But by mid-2003 warming ceased rather abruptly and, by all appearances, not one Joule of energy has been
added to the ocean for over 6 years. According to some analysts there has been a slight cooling, even as
CO2 levels continue to rise. Advocates of AGW have dismissed this as natural variability. But the
implications are clear. If the climate system is not accumulating heat, the hypothesis may be false.
Changes in ocean heat content calculated from bathymetric temperature profiles at various locations across
the earth Heat content has been nearly flat since mid-2003. Accuracy has improved dramatically with the
deployment of ARGO floats in 2003—a system of over 3200 automated buoys. The sharp, uncharacteristic
step that year may be an artifact caused by the transition from older bathythermograph observations.
Courtesy of Bob Tisdale, “Climate Observations” (
The current trend also raises some pointed questions. If climate change is now dominated by CO2 induced
warming, what mechanism is responsible for the current cessation of warming? The immediate cause is well
known: The periodic cooling and warming of ocean waters called the Pacific Decadal Oscillation (PDO).
But the underlying causes of the PDO itself are not well understood, which is also true for much of the
variability in our climate system.
If we cannot explain the causes behind natural variability, then how can we project future climate trends?
Moreover, how can we be sure that the prior warming trend was anthropogenic rather than natural? After all,
we cannot eliminate from consideration causes we do not understand. Borenstein’s article proceeds on the
assumption that if there is warming, it must be anthropogenic, and it must be from CO2. The question of
attribution—the most difficult scientific question of all—is never raised.
At the very least, the flattening of ocean heat over the last 6 years should raise cautionary flags and provoke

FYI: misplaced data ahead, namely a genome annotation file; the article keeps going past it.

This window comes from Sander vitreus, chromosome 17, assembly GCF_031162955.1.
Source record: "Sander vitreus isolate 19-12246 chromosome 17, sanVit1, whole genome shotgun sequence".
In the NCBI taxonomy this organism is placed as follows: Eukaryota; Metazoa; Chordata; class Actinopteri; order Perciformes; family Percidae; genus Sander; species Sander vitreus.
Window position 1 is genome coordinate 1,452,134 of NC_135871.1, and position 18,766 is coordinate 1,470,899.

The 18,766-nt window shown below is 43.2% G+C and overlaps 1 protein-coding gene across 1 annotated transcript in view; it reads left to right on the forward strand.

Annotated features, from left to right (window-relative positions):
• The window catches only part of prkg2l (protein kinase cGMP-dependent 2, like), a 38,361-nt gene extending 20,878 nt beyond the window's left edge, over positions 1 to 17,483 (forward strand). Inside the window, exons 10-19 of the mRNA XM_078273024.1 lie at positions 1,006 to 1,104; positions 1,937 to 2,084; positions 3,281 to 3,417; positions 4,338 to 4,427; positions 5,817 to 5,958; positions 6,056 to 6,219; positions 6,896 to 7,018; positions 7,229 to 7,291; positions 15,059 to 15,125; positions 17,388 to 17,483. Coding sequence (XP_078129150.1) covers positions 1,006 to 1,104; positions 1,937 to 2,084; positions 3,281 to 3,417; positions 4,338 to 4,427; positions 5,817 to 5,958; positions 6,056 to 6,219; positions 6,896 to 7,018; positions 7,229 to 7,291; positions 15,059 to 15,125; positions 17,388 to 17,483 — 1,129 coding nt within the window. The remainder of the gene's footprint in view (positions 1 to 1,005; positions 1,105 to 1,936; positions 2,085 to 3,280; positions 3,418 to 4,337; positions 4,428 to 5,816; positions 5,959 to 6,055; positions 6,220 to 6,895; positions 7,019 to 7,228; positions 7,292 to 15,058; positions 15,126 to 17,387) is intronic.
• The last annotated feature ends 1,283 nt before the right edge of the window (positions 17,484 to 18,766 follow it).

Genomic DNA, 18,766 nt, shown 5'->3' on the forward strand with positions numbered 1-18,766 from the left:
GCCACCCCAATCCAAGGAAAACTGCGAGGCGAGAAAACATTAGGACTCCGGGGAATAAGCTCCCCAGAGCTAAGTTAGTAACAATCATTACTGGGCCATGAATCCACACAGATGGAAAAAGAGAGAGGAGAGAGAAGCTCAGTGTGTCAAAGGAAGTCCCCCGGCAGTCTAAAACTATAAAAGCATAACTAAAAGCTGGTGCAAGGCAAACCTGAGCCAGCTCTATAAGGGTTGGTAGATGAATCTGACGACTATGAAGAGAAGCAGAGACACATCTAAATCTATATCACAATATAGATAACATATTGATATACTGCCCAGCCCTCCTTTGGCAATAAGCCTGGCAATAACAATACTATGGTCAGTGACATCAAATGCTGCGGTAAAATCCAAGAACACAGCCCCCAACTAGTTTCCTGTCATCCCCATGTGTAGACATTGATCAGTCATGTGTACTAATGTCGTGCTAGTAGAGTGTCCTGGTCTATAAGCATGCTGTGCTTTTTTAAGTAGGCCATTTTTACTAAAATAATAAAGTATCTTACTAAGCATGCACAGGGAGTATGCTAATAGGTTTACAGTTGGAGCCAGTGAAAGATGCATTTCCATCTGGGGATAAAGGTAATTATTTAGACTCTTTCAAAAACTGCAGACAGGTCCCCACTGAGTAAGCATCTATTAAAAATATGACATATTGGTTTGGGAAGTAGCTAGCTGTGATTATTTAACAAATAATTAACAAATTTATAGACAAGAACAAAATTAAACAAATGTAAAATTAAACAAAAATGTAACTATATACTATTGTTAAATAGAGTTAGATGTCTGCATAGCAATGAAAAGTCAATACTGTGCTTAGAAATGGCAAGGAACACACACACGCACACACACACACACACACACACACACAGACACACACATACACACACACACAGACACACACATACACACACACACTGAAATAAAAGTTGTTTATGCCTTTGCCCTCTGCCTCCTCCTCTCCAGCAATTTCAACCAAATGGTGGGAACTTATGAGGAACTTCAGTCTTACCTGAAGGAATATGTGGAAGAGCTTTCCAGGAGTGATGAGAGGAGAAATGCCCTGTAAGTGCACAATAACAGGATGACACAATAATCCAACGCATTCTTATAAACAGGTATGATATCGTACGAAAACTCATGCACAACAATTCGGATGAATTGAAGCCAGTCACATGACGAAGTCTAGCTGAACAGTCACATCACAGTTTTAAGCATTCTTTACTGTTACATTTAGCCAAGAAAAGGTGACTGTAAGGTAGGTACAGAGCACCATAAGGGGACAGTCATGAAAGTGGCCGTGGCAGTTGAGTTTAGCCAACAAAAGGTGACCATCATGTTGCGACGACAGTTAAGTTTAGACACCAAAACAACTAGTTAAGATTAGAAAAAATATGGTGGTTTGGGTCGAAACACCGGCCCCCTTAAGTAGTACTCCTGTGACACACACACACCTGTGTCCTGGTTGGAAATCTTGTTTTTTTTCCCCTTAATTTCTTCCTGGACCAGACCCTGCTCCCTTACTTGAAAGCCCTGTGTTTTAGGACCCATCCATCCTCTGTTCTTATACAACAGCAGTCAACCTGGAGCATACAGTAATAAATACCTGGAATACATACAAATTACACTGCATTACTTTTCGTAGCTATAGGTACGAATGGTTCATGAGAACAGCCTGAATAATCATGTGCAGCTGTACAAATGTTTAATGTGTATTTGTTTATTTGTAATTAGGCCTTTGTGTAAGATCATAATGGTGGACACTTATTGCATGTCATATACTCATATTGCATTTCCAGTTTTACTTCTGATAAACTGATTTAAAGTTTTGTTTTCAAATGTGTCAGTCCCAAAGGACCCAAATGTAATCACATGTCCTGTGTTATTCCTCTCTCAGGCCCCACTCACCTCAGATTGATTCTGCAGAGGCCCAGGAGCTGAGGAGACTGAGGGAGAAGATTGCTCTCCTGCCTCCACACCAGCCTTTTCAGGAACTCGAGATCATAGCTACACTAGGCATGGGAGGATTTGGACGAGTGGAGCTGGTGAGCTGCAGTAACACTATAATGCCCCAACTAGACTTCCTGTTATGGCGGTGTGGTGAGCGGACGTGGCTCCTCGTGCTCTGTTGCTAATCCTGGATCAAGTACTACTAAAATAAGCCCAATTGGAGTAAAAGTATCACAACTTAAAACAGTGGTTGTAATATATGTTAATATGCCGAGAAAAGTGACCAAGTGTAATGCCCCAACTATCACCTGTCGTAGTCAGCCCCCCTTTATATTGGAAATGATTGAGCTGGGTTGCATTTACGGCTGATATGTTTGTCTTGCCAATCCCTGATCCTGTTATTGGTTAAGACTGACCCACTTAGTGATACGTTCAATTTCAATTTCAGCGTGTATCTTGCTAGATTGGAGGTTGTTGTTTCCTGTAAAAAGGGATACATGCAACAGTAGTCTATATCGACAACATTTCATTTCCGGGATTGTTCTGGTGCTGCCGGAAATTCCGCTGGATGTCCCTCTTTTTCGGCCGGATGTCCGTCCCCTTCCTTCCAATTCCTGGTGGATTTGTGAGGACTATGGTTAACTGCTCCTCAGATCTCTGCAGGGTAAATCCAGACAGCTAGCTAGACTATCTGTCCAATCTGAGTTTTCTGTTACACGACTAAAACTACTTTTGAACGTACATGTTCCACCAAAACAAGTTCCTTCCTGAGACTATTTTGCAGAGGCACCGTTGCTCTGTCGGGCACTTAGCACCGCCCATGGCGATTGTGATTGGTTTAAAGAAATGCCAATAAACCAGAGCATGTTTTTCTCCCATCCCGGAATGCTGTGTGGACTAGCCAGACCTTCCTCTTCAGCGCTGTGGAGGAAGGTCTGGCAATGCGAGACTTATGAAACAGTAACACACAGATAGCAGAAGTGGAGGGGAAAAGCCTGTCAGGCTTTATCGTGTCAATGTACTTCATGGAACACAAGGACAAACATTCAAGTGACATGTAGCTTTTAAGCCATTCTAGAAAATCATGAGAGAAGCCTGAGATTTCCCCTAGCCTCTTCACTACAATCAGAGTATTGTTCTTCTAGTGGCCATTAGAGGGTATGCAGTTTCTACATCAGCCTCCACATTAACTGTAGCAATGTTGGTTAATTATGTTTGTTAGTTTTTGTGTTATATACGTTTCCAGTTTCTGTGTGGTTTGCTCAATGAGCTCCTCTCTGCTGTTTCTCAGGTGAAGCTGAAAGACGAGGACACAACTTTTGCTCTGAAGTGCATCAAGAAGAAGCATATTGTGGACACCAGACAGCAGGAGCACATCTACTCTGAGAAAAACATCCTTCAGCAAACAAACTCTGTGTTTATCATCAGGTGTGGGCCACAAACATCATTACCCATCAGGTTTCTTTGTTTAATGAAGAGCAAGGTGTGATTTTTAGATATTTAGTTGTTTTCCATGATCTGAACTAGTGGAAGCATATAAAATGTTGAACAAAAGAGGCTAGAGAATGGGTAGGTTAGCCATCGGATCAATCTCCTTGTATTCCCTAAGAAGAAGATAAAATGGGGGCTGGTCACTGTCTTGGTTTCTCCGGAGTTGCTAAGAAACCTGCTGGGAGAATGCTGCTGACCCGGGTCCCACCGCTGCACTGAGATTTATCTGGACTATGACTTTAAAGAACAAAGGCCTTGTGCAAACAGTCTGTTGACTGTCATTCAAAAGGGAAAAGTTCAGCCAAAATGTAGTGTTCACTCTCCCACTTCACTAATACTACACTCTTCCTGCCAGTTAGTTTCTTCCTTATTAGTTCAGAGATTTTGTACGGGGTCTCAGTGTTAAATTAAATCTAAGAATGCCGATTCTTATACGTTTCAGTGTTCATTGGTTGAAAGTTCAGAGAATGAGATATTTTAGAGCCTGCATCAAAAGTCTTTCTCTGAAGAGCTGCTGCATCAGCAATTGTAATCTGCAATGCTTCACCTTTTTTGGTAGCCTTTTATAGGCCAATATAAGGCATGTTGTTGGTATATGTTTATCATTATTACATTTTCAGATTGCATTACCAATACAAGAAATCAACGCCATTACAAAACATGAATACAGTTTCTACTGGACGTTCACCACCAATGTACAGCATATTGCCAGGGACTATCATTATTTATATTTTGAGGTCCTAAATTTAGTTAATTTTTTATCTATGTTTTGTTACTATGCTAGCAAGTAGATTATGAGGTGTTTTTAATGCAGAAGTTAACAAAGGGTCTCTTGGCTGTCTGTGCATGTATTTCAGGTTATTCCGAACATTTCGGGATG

a re-examination of climate model projections. If CO2 induced warming is so easily overwhelmed by
natural variability, then perhaps the threat of “runaway warming” and climate “tipping points” has been
overstated. Despite the sophistication of our efforts, perhaps our ignorance exceeds our knowledge.
Unfortunately, climate scientists who continue to hide behind the metric of air temperature are dodging the
hard questions. Repeated efforts to confront them on the issue of ocean heat have met with silence (see
Roger Pielke’s article cited below). Now that heat accumulation has stopped (and maybe even reversed), the
tables have turned. The same criterion used to confirm Anthropogenic Global Warming, is now challenging
its legitimacy.
Bill DiPuccio was a weather forecaster and instructor for the U.S. Navy, and a Meteorological/Radiosonde
Technician for the National Weather Service. More recently, he served as head of the science department for St.
Nicholas Orthodox School in Akron, Ohio (closed in 2006). He continues to write science curriculum, publish
articles, and conduct science camps.
Seth Borenstein, “Statisticians reject global cooling”
William DiPuccio, “Have Changes in Ocean Heat Falsified the Global Warming Hypothesis?”
William DiPuccio, “A Glimpse Inside the Global Warming Controversy: Why You Need to Consider Both
Roger Pielke, “Comments On AP Story “Statistics Experts Reject Global Cooling Claims”
Bob Tisdale, “Why Are OHC Observations (0-700m) Diverging From GISS Projections?”